At Laughology we would advise you to:
1. Support your workforce in becoming future fit.
– Be clear about why continuous development is important – what does it mean for the organisation, why is it important for the business and how will it help in future?
– Share ideas, inspire with vision and engage people with their own development
– Lead the way. You should make sure managers have the knowledge, people skills and coaching skills to successfully evolve their teams
– Create the right culture. A culture of continual learning and trust built through honest positive, open communication will impact how people adapt to new ideas
– Help employees to understand where you are now and what needs to happen to get you to the next stage; this will make change easier to stomach. Small, manageable and well-communicated steps
will help people feel more in control and happy about development.
2. Become a growth mindset business.
Organisations that welcome new ideas and experience are the best performers. Too often, businesses can stifle experimentation due to fear of failure and because it’s easier to stay in their comfort zone. But it’s a changing world. Invite new ideas and ensure that resources and encouragement are available for your people to continuously learn and develop.
3. Pause, assess and celebrate.
Encouraging your team to take a deep dive into the process behind its own successes and failures will maximise learning and improve performance by instigating employee-driven change . We work in such fast-paced environments that it’s easy to finish one project and move straight onto the next without pausing to ask what worked well and what could be done differently next time.
4. Reinforce growth mindset practices through communications.
To have a true growth mindset, an organisation needs to constantly highlight and reinforce growth mindset practices. Try encouraging your people to share their favourite recent examples of their growth mindset with their teams, and share growth mindset success stories through your channels at every opportunity, across the whole organisation.
The season of goodwill is upon us, and it’s time for internal communications to share some love. Experienced IC interim Debra Channon shares some ideas on how to go about it.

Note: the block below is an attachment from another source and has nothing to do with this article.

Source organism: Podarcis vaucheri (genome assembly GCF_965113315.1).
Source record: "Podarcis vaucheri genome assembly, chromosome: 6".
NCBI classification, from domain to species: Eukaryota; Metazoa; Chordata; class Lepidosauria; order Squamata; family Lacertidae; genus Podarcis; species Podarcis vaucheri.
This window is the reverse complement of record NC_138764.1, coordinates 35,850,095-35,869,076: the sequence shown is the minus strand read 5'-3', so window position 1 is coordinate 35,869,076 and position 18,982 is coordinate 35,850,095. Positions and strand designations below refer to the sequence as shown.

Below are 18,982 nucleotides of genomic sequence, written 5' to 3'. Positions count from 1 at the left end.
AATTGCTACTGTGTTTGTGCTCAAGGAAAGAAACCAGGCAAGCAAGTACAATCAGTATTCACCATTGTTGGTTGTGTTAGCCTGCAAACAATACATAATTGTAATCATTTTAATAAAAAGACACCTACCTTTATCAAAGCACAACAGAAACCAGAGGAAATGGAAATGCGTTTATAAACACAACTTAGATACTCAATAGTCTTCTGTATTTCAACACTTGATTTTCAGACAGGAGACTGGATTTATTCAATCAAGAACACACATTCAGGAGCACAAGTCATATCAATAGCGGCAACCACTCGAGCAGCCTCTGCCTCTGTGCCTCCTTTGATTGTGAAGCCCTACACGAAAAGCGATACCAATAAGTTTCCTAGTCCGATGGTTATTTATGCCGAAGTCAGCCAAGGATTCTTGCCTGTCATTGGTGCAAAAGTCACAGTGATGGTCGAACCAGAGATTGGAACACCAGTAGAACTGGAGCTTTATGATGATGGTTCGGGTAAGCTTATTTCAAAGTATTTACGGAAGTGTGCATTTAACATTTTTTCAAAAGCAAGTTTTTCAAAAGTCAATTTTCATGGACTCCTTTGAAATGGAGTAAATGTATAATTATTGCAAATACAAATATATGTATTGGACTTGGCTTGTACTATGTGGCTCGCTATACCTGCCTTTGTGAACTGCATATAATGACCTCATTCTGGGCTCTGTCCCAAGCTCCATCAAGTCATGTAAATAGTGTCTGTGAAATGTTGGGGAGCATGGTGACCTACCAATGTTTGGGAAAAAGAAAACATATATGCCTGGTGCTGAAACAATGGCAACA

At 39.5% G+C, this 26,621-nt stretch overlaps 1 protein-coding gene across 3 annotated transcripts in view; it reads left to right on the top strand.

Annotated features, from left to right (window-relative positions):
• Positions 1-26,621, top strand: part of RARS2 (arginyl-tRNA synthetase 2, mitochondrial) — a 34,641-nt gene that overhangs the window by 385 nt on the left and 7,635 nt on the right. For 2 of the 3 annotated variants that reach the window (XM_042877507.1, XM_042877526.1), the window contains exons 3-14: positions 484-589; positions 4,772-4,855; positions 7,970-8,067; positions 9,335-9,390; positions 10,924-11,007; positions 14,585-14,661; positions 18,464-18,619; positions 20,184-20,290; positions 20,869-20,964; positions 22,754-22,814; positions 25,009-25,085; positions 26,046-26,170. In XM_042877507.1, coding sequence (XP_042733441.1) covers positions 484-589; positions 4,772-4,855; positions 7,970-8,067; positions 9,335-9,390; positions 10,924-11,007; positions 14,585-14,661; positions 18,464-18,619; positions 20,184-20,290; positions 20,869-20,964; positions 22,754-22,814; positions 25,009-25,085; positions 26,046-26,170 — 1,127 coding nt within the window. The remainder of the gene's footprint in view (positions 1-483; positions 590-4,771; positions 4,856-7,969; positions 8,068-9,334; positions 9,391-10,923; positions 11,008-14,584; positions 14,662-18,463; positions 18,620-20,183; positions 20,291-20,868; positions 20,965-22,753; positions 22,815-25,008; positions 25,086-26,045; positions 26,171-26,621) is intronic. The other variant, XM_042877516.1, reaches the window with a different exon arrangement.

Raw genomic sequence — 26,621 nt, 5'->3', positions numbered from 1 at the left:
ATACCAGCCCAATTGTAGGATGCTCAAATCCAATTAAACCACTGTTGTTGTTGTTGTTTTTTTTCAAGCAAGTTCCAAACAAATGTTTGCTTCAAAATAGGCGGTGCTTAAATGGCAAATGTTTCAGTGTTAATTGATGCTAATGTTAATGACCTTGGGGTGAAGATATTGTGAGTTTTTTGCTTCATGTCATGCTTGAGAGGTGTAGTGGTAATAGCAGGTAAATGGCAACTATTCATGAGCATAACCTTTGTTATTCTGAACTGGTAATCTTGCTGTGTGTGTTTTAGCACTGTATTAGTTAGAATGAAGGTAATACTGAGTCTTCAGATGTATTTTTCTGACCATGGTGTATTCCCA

Christmas lights are twinkling, the John Lewis and Sainsbury’s adsare out and, if you’re like me, you’ve already succumbed to a Terry’s Chocolate Orange or two; all sure signs that the season of goodwill is upon us.
And with thoughts turning to giving and getting, here are a few ideas for how IC can share some goodwill now and into 2017.
The end of the year is a great time to say thank you to the people who’ve helped you and your team during 2016. Reflect on the past 12 months, draw up a list of people who’ve supported you through your challenges and achievements and then decide how you’re going to thank them. However you show your gratitude, make sure it’s personal, specific and appropriate. Remind the recipients of what they did, how they helped you and how much you appreciate them.
Remember also to thank employees in your organisation. So much of IC and employee engagement is about persuading, motivating and incentivising employees to give over and above, so ensure that your end-of-year communications thank employees sincerely for their hard work and commitment.
Consider how you can cultivate an ongoing culture of gratitude as a team. Here are a few ideas to get you started:
Put gratitude on the agenda
Use your team meetings to identify the people who’ve helped and supported you, then show them your gratitude. Encourage other teams to do the same.
When colleagues do great things, tell them. Email the CFO when the annual results are announced to thank the finance team for a great job, praise the catering team when lunch was exceptionally good and invite your HR colleagues to your department for cakes when they’ve launched their latest employee initiative. Ensure your compliments are genuine – and when someone compliments you, smile and thank them.
Commit to being positive
Vow not to complain, criticise or gossip. You’ll soon notice how it benefits everyone around you and helps you and your team to do a great job. Also look for the positive in people. However difficult or negative others seem, try to understand what might be behind their behaviour.
Focus on feedback not failure
If things go wrong, don’t let them destroy your confidence or set you back. Be grateful for the lessons you’ve learnt and aim to do better next time.